The corn market had dipped in Wednesday night trading prior to the release of the weekly Export Sales report from the USDA. The official figure came in at 247,000 tonnes, which virtually matched the upper end of the forecast range between 150,000 and 250,000 tonnes. The CBOT market initially reacted well to the news, despite the fact that it continued the 2012-13 pattern of falling far short of comparable rates from the past. Ideas along the latter line of thought may have caused the subsequent reversal. Futures were trading at late-morning levels very similar to those reached overnight. March corn was down 1 1/2 cents to $7.29 3/4 just before lunch, while December had fallen 4 1/4 cents to $5.88/bushel.

Soybean sales proved very strong last week, as exemplified by the fact that the result of the latest USDA report, at 1.28 million tonnes easily topped predictions in the 750,000-950,000 tonne range. In addition, the USDA announced soon thereafter that private sellers had sold 240,000 tonnes for 2013-14 delivery to unknown destinations over the past few days. The fact that the beans wouldn’t be shipped until next fall at the earliest probably robbed the announcement of market-moving power. Nevertheless, having bullish traders prove unable to sustain the immediate bullish reaction to the export news seems rather discouraging. March beans had slipped 1/2 cent to $14.36/bushel in late morning trade, while March soyoil declined 0.08 cents to 51.23 cents/pound and March meal had fallen $1.8 to $417.3/ton.

Bullish wheat traders were probably disappointed by the Thursday morning USDA export data, since the latest result, at 284,900 tonnes fell well short of the forecast range (between 459,000 and 650,000 tonnes). Actually, the industry may have been pleasantly surprised by the spring wheat sales total, since the Minneapolis market held up better than its Chicago and Kansas City counterparts during late-morning trading. Renewed talk of drought over the Southern Plains may also have offered support, but it did not prevent a general move downward. March CBOT wheat had fallen 6 cents to $7.79 around mid-session, while March KCBT wheat tumbled 9 1/4 cents to $8.33 1/4 and March MGE futures dipped 3 1/2 cents to $8.68.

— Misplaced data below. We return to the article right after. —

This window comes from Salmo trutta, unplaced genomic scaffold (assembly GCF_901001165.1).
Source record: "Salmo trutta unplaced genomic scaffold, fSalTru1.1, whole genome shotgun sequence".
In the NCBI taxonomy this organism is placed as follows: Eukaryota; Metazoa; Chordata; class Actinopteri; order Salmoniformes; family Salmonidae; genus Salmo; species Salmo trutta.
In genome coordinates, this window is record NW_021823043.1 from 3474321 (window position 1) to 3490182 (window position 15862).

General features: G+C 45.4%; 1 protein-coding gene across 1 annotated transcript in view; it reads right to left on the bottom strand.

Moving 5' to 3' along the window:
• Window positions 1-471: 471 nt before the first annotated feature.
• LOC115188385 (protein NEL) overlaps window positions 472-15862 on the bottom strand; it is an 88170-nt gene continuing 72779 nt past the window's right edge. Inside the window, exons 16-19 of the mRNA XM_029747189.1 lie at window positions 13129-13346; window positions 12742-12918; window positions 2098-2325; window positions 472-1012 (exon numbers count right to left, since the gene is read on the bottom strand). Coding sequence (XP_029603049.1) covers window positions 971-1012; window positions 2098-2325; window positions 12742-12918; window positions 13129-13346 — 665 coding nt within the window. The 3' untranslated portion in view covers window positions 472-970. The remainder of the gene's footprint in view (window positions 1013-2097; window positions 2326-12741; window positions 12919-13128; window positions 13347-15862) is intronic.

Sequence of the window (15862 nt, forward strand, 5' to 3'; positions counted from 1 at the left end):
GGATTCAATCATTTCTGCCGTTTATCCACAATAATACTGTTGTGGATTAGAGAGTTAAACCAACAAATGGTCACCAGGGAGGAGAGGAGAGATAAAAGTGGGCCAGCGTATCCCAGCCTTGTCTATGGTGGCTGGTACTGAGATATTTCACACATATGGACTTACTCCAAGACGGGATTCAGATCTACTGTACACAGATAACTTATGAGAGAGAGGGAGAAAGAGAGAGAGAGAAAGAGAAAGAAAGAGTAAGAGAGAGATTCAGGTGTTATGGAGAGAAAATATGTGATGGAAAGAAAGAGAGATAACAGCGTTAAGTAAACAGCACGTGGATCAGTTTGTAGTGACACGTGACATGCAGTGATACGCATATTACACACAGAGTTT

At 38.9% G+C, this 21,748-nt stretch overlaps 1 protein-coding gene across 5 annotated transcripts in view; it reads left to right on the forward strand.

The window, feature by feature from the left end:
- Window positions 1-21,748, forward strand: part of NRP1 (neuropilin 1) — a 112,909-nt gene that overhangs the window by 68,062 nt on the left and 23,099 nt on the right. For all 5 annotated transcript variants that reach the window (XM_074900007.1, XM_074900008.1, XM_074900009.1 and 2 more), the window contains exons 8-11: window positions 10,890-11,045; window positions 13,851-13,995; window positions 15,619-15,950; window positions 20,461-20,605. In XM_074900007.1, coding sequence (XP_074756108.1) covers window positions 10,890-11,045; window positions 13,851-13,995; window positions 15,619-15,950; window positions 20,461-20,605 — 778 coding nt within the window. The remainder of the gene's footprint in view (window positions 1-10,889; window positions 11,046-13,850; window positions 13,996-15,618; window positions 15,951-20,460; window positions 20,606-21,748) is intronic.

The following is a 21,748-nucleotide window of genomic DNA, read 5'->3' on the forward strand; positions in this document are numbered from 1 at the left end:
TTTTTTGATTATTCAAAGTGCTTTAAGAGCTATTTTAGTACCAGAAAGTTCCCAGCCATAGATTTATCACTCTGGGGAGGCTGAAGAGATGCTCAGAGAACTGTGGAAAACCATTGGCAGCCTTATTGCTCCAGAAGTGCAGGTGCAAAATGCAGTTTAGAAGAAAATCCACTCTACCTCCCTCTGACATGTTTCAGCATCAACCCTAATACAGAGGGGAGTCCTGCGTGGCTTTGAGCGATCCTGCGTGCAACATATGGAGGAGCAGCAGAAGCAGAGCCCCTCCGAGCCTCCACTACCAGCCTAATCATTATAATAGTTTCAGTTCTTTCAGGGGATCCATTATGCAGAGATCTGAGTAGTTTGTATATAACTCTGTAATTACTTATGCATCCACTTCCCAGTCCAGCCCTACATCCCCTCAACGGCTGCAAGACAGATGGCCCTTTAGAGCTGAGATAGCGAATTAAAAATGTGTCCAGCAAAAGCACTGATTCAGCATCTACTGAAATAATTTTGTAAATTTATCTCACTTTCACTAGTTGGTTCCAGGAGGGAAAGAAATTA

The cattle market almost surely disappointed bullish interests early this week, with the drop in cash prices and the February futures drop below the pivotal 130-cent levels being especially discouraging. Still, Chicago prices seemed set to stabilize Thursday morning, possibly due to trader ideas that the breakdown had largely run its course. Unfortunately for those bulls, falling beef prices may exacerbate the situation, since weak consumer demand and struggling wholesale markets have been a major obstacle to sustained bullish moves in recent months. Prices then reacted badly in response to news that Cargill plans to close a beef processing plant due to poor margins. February cattle had fallen 1.47 cents to 127.05 cents/pound soon thereafter and April was down 1.67 cents to 130.72.

Hog futures offered a significant contrast to the weakness in the cattle pit Thursday morning. And while the cash hog and wholesale pork markets have not advanced all that substantially lately, they have certainly proven firmer than their cattle/beef counterparts. Preliminary reports indicated considerable strength at the direct markets west of the Mississippi River this morning, while the mid-morning USDA report implied wholesale prices had firmed up. Whether the market can sustain its strength in the face of dropping cattle prices is very much open to question. February hogs had risen 0.40 cents to 85.55 cents/pound by late morning, whereas June futures had dipped 0.10 cents to 96.55.